Preservation of new wood is far more cost effective and easier than treating wood with decay problems afterwards.
An attack of dry rot, wet rot or woodworm can be prevented by using efficient wood preservers on new wood.
Outdoor timbers are especially liable to decay and often the only reliable way to preserve them is when they are being installed.
Paint protects the surface from the weather but does not preserve against fungus attack.
All timber surfaces should be treated.
Treatment of new timbers
It is essential that all surfaces are treated. The deeper the preservative penetrates the wood, the more effective it becomes. This can depend on the method of application and on the composition of the preservative.
Most preservatives are carried in an organic solvent, which enables them to penetrate easily and readily into the wood.
Owing to their high degree of efficiency they can be applied by methods like brushing, spraying or dipping and are suitable for application on building sites, farms, estates, industrial areas to name but a few.
What timber to treat
When wood is used where it is frequently damp, preservation is essential to prevent decay. Examples are fence posts, window boxes, sills, timbers in contact with brickwork without an effective damp proof course, timber in farm buildings in contact with manure and silage, and timber used for bridge work, marine or river piling.
There are further situations where the risk of decay or insect attack is less likely but there is still a significant risk and the preservative treatment may be regarded as a worthwhile insurance against the cost of subsequent repairs. Normal roof timbers, tiling battens, wall plates, flat roof joists that are not enclosed, ground floor joists, etc are a few examples.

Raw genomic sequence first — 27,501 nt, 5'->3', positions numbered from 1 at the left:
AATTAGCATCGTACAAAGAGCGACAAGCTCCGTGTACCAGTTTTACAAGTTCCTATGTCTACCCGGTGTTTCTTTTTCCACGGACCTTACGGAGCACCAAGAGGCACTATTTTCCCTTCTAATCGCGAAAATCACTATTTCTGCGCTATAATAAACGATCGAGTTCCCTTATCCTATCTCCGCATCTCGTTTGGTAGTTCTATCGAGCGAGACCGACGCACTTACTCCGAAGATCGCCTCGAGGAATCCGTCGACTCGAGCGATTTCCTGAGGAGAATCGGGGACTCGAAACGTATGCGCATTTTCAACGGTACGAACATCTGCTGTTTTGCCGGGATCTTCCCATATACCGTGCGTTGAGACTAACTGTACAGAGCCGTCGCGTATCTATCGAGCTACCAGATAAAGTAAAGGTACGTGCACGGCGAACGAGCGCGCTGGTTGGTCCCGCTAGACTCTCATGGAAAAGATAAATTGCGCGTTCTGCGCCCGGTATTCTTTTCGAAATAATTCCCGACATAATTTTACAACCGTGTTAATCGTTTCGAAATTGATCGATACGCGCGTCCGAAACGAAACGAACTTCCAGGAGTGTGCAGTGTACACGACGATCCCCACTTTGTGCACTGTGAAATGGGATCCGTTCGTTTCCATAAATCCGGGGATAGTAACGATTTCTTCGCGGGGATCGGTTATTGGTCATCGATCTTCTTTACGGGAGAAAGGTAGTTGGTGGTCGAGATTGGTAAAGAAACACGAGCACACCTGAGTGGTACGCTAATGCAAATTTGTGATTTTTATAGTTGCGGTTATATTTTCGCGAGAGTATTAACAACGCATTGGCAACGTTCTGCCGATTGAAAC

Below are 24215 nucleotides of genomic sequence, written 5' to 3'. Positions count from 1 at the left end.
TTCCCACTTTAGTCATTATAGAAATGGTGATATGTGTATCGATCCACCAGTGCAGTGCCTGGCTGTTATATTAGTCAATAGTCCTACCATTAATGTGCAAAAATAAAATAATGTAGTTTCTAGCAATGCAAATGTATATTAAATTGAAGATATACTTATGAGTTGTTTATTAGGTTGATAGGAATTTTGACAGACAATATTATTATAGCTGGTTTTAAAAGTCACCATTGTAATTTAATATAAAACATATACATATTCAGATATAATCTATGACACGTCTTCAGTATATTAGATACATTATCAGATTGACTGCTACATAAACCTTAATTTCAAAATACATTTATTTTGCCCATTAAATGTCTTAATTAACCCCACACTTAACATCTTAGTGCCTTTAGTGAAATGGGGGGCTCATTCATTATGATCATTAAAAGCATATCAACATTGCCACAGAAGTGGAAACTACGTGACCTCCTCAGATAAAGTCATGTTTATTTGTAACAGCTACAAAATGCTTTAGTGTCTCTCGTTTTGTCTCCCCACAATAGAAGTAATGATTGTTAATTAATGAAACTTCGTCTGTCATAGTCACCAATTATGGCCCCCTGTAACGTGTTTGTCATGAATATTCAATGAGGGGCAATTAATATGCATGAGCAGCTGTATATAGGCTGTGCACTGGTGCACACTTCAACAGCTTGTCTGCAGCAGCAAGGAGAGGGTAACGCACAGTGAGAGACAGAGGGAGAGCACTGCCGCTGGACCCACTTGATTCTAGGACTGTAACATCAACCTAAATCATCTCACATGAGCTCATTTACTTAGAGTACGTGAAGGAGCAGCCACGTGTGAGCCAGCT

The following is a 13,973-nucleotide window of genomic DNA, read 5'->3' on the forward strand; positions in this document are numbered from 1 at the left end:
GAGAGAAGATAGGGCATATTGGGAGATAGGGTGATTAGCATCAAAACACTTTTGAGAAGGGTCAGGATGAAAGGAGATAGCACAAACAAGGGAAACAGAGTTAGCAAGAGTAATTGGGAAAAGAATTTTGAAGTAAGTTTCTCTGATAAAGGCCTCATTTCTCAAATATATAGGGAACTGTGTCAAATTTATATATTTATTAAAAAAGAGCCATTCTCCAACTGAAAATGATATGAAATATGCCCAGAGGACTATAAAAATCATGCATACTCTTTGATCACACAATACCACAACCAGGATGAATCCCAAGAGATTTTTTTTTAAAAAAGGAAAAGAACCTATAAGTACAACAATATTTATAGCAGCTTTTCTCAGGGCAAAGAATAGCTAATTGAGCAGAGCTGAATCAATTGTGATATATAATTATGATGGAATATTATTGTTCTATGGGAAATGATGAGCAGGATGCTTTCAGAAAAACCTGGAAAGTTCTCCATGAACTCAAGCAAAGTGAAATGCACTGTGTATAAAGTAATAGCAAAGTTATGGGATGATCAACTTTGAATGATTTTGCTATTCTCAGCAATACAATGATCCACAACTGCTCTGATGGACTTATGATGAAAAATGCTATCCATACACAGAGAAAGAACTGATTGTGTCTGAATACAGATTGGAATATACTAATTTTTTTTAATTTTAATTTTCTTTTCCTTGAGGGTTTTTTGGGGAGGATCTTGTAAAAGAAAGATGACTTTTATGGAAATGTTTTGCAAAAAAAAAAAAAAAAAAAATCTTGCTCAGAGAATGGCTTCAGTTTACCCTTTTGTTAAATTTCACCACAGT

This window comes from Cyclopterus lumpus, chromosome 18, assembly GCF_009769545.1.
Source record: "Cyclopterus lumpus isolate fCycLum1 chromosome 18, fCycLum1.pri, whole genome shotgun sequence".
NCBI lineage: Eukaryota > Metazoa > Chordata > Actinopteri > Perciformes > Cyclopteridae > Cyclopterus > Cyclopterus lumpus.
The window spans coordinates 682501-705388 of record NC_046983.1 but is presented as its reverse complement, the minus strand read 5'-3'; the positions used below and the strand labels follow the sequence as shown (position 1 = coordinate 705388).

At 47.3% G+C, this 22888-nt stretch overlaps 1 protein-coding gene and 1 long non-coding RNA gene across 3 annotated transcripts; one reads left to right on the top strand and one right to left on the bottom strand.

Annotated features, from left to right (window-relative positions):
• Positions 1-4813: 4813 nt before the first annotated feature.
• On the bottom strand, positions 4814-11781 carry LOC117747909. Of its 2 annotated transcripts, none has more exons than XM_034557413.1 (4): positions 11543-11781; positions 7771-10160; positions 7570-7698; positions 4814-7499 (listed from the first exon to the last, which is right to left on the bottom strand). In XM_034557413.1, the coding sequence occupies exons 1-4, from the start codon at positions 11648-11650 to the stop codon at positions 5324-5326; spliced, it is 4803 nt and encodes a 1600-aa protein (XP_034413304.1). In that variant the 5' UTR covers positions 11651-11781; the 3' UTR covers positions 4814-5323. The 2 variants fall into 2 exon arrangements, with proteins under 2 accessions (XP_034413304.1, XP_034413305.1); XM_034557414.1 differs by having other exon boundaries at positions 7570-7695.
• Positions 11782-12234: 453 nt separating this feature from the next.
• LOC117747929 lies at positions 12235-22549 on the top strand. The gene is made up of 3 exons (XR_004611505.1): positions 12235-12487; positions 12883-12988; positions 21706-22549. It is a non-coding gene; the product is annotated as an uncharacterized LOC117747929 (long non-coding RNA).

General guidelines for preserving timber
All timber should be dry and free from bark, paint, varnish and other surface coatings. All surfaces must be treated.
Penetration of the grain is important.
Two or more coats should be given, the later coats to be applied before the preceding coats are dry. A large brush should be used and the liquid should be flooded on to the wood in a flowing coat, not brushed out like paint.
Penetration of the end grain is most important and preferably the timber should be treated while standing in a bucket or tank containing the liquid.
The surface of the wood should be flooded with each coat, and two or more coats should be applied as in brushing. For the treatment of timber generally, a very careful adjustment of the spraying equipment is necessary to obtain satisfactory results. A low pressure and a suitable nozzle must be used so as to avoid production of an atomised mist/or bouncing fluid off the wood surface.
This is, in every way, the most effective of the simple methods of treatment and should be employed whenever possible. For building timbers in new houses, dipping for three to ten minutes will be sufficient.
When timber is to be used for replacement in the case of dry rot, a longer immersion should be given (up to ten minutes). Where wood is to be used in contact with the ground, for example, fence posts, soaking for one hour or more is advised.
If it is not possible to soak the whole length of the timber, the part going into the ground plus some 15-30cm (6-12”) above should be given this prolonged treatment and the remainder thoroughly brush treated. Where wood that has been dipped or soaked is later cut or trimmed, it is essential that the exposed parts are liberally brush coated or re-dipped.